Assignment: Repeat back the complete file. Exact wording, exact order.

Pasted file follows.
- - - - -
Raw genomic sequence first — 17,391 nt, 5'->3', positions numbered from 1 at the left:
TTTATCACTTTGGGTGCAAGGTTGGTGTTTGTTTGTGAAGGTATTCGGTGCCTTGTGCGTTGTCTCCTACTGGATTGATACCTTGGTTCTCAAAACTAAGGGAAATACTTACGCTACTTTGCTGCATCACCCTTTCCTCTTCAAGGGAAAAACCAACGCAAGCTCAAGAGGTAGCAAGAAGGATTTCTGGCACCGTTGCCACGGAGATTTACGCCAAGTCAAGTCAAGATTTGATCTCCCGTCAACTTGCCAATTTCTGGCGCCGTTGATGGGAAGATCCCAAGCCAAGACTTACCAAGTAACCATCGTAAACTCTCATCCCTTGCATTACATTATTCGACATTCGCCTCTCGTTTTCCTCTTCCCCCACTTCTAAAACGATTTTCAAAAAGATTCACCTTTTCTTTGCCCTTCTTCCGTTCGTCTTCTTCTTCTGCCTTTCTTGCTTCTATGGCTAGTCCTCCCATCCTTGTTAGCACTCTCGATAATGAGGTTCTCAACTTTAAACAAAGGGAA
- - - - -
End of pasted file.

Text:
Raw genomic sequence first — 17,391 nt, 5'->3', positions numbered from 1 at the left:
TTTATCACTTTGGGTGCAAGGTTGGTGTTTGTTTGTGAAGGTATTCGGTGCCTTGTGCGTTGTCTCCTACTGGATTGATACCTTGGTTCTCAAAACTAAGGGAAATACTTACGCTACTTTGCTGCATCACCCTTTCCTCTTCAAGGGAAAAACCAACGCAAGCTCAAGAGGTAGCAAGAAGGATTTCTGGCACCGTTGCCACGGAGATTTACGCCAAGTCAAGTCAAGATTTGATCTCCCGTCAACTTGCCAATTTCTGGCGCCGTTGATGGGAAGATCCCAAGCCAAGACTTACCAAGTAACCATCGTAAACTCTCATCCCTTGCATTACATTATTCGACATTCGCCTCTCGTTTTCCTCTTCCCCCACTTCTAAAACGATTTTCAAAAAGATTCACCTTTTCTTTGCCCTTCTTCCGTTCGTCTTCTTCTTCTGCCTTTCTTGCTTCTATGGCTAGTCCTCCCATCCTTGTTAGCACTCTCGATAATGAGGTTCTCAACTTTAAACAAAGGGAA